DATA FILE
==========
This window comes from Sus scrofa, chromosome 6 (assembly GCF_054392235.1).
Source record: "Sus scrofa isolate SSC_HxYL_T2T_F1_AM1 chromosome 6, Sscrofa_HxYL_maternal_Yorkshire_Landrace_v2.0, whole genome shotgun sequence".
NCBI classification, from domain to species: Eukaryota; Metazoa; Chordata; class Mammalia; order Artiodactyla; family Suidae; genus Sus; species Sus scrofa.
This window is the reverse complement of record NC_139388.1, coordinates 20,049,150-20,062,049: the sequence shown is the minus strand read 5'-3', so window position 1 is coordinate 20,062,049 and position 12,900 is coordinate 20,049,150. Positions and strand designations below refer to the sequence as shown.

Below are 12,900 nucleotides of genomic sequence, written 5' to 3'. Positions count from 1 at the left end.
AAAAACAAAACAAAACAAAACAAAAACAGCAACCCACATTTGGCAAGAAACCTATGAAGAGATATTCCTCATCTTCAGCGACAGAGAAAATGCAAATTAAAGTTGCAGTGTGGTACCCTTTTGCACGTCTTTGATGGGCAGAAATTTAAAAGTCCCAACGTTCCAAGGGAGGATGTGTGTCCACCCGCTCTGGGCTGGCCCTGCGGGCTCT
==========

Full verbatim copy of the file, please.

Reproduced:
This window comes from Sus scrofa, chromosome 6 (assembly GCF_054392235.1).
Source record: "Sus scrofa isolate SSC_HxYL_T2T_F1_AM1 chromosome 6, Sscrofa_HxYL_maternal_Yorkshire_Landrace_v2.0, whole genome shotgun sequence".
NCBI classification, from domain to species: Eukaryota; Metazoa; Chordata; class Mammalia; order Artiodactyla; family Suidae; genus Sus; species Sus scrofa.
This window is the reverse complement of record NC_139388.1, coordinates 20,049,150-20,062,049: the sequence shown is the minus strand read 5'-3', so window position 1 is coordinate 20,062,049 and position 12,900 is coordinate 20,049,150. Positions and strand designations below refer to the sequence as shown.

Below are 12,900 nucleotides of genomic sequence, written 5' to 3'. Positions count from 1 at the left end.
AAAAACAAAACAAAACAAAACAAAAACAGCAACCCACATTTGGCAAGAAACCTATGAAGAGATATTCCTCATCTTCAGCGACAGAGAAAATGCAAATTAAAGTTGCAGTGTGGTACCCTTTTGCACGTCTTTGATGGGCAGAAATTTAAAAGTCCCAACGTTCCAAGGGAGGATGTGTGTCCACCCGCTCTGGGCTGGCCCTGCGGGCTCT